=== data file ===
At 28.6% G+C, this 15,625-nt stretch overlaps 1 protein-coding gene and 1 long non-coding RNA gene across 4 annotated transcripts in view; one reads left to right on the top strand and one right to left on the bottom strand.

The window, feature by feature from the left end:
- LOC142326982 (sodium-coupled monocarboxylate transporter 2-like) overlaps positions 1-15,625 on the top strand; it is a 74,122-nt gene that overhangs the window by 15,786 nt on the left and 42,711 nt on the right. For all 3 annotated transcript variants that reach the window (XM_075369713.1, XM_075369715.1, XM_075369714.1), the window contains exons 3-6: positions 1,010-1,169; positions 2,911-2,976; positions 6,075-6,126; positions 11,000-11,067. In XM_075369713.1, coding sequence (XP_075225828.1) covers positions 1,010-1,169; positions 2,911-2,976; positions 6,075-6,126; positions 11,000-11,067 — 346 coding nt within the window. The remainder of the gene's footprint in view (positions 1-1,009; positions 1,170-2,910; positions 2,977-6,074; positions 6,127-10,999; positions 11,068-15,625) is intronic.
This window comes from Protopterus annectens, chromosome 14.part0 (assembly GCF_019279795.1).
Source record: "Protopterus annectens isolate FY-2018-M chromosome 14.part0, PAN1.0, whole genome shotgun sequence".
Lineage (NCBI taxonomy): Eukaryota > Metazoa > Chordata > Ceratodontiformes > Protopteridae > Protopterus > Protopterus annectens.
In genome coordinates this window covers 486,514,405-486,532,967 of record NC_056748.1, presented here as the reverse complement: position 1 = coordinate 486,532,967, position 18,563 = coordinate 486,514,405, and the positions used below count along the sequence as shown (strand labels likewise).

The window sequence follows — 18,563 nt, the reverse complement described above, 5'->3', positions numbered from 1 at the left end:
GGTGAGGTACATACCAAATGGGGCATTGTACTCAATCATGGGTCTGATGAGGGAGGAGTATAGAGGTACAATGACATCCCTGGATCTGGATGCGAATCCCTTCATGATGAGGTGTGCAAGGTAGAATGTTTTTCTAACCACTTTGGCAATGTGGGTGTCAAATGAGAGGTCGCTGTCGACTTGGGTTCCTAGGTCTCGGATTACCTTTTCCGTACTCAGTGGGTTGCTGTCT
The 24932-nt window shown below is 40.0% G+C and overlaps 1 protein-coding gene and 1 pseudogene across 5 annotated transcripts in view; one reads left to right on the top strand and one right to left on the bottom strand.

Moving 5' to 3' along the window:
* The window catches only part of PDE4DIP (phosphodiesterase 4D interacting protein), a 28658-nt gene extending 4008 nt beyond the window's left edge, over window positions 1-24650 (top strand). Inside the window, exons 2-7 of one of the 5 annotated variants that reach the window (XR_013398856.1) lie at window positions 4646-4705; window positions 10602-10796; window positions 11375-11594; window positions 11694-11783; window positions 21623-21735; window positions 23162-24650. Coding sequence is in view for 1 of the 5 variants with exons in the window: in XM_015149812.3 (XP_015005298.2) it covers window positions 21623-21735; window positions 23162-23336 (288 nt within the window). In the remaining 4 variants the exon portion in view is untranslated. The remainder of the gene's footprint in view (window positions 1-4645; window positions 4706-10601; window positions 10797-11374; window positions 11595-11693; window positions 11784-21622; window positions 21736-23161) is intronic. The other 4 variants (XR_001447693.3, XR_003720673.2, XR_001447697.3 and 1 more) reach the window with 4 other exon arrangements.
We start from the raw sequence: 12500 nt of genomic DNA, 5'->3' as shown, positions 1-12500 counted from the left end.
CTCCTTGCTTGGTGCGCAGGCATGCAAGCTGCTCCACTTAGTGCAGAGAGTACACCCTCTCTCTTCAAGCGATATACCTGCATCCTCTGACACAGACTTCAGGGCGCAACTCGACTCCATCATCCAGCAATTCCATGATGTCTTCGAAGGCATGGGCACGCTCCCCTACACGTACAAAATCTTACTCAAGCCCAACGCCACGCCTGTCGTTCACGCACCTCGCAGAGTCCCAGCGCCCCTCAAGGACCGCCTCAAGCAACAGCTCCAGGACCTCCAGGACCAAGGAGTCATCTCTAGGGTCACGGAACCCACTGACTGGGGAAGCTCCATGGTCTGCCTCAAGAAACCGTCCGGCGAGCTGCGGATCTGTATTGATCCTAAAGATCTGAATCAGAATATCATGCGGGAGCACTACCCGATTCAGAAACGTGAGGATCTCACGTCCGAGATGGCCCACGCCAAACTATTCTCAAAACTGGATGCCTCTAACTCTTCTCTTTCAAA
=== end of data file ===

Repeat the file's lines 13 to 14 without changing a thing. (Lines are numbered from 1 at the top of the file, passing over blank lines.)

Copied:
We start from the raw sequence: 12500 nt of genomic DNA, 5'->3' as shown, positions 1-12500 counted from the left end.
CTCCTTGCTTGGTGCGCAGGCATGCAAGCTGCTCCACTTAGTGCAGAGAGTACACCCTCTCTCTTCAAGCGATATACCTGCATCCTCTGACACAGACTTCAGGGCGCAACTCGACTCCATCATCCAGCAATTCCATGATGTCTTCGAAGGCATGGGCACGCTCCCCTACACGTACAAAATCTTACTCAAGCCCAACGCCACGCCTGTCGTTCACGCACCTCGCAGAGTCCCAGCGCCCCTCAAGGACCGCCTCAAGCAACAGCTCCAGGACCTCCAGGACCAAGGAGTCATCTCTAGGGTCACGGAACCCACTGACTGGGGAAGCTCCATGGTCTGCCTCAAGAAACCGTCCGGCGAGCTGCGGATCTGTATTGATCCTAAAGATCTGAATCAGAATATCATGCGGGAGCACTACCCGATTCAGAAACGTGAGGATCTCACGTCCGAGATGGCCCACGCCAAACTATTCTCAAAACTGGATGCCTCTAACTCTTCTCTTTCAAA